Oct 15 2008

Digesting the debate

Category: election 2008harmonicminer @ 10:19 pm

I think McCain “won”, but on points, not by knockout.  Every time he had his opponent on the ropes or reeling, he seemed to back off just short of the final blow to end the bout.  There is some wierd way in which McCain is just too nice, too much of a gentleman, too sportsmanlike, almost, to simply do the deed.  It’s almost as if he is content to demonstrate his mastery of his opponent without ending the match.

Senator McCain, almost no one watching this debate, who hasn’t already made up their mind, knows ANYTHING about President Hoover.  You have to explain the reference, in some detail, to make the parallel clear.

Knockout blows were available on taxes and their effect on a struggling economy, on late-term abortion and Obama’s extremism, on his alliances with Ayers, ACORN and Wright, people’s fears of government run health-care, etc.  But after setting up the blow, and showing he could do it, he retreats to a neutral corner.

I understand his concern for not appearing harsh or overly combative, given the mushy middle, emotionally driven people to whom he must appeal to win the election.   So perhaps he was following the advice of political “experts”.  I can’t judge it.  But it is clear to me that it’s possible to make points with humor and edge, as Reagan showed, and as Palin sometimes does.

“So, Senator, do you really think the American people believe that you didn’t know William Ayers was an unrepentant radical leftist and terrorist who wished he’d bombed MORE, when you worked closely with him in a job he gave you to distribute other people’s money to indoctrinate children in his radical ways?  Don’t you think your opinion of the electorate is just a BIT low?”

“So, Senator, do you really think that by taking money away from the employers of our society you can create more jobs?  How will that work, exactly?  Will lowering their profit margin inspire them to go out and hire people?  I’m just curious, I’m sure your advisers have explained it to you, and maybe you would explain it to the rest of us, right now?”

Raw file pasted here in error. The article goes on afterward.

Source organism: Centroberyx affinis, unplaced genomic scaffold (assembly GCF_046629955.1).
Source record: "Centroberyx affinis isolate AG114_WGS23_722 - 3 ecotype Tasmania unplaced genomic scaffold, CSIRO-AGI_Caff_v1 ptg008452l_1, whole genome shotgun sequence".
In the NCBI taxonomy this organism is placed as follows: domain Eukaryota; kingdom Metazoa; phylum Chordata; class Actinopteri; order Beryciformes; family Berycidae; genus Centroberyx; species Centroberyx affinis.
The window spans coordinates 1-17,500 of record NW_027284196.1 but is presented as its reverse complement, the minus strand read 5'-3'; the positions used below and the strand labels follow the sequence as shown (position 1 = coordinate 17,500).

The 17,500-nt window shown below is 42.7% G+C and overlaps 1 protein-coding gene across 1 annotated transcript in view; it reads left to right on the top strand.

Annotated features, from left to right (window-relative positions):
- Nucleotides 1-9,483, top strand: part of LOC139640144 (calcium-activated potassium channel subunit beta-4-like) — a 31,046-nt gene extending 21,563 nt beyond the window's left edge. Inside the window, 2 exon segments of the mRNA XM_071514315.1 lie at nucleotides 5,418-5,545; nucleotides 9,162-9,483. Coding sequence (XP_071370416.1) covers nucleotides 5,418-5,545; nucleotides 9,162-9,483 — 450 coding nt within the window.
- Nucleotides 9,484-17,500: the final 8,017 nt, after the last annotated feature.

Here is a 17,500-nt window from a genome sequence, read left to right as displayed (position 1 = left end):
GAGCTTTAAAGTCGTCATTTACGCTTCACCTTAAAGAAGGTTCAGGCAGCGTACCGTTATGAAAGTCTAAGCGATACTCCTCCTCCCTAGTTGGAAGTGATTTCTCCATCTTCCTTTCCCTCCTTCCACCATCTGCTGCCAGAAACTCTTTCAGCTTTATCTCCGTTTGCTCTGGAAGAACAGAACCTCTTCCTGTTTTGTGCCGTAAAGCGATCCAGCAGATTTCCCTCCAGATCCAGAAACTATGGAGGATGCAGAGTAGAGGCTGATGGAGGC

“So, Senator, will you explain exactly what kind of health problems a woman might have that your advisers have told you are adequate reason to kill an 8 month fetus in the womb, that would be viable if it was simply born?”

“So, Senator, can you explain why you are second in all-time donations from Fannie Mae and Freddie Mac, who gave you more money in three years than they gave John Kerry in his entire Senate career, and almost as much a Christopher Dodd in HIS entire career?  What do they see in you that would inspire them to do this, just before their spectacular recent meltdown?”

“So, Senator, can you explain why government run health care in the USA will work any better than it has in Canada, Great Britain, and most of Europe?  What deep insight do you have that is superior to all those other wise socialists?”

I can dream, I guess.  Of course, I’d have a hard time getting elected to dog catcher…  too combative, I suppose.  But there was a time for this in the campaign, and it should have happened way sooner than now.

McCain should have made a LOT more of the fact that Obama would not hold the ten townhalls with him, and asked him point blank what he was afraid of the American people finding out.



One Response to “Digesting the debate”

  1. JC says:

    Phil: I wish you were on the other end of an ear-piece planted in McCain so you could have given him these very good follow-up questions. I watched the entire thing and thought McCain did better, but still didn’t expose Obama for what he is…a very junior politician with no real-life experience that qualifies him to be President of the USA. Personally, I would have hammered away (all along) at his lack of experience vs. McCain’s abundant experience. It is the same angle as your follow-up questions. “What deep insight do you have…”, and where did you get it? From your years running a business? From your deep involvement in the health care industry? From your intimate experience on Wall Street? McCain and his advisors should have thought through questions McCain asked and they would have seen how easy it was for Obama to dodge them in a TV-debate format. He could not dodge the lack-of-experience attack because his only answers would sound silly….to anyone listening. Maybe it’s just me, but I think McCain really let Obama off the hook on the experience issue and therefore gave him more credibility each time he gave his usual eloquent but empty-promise anwers.

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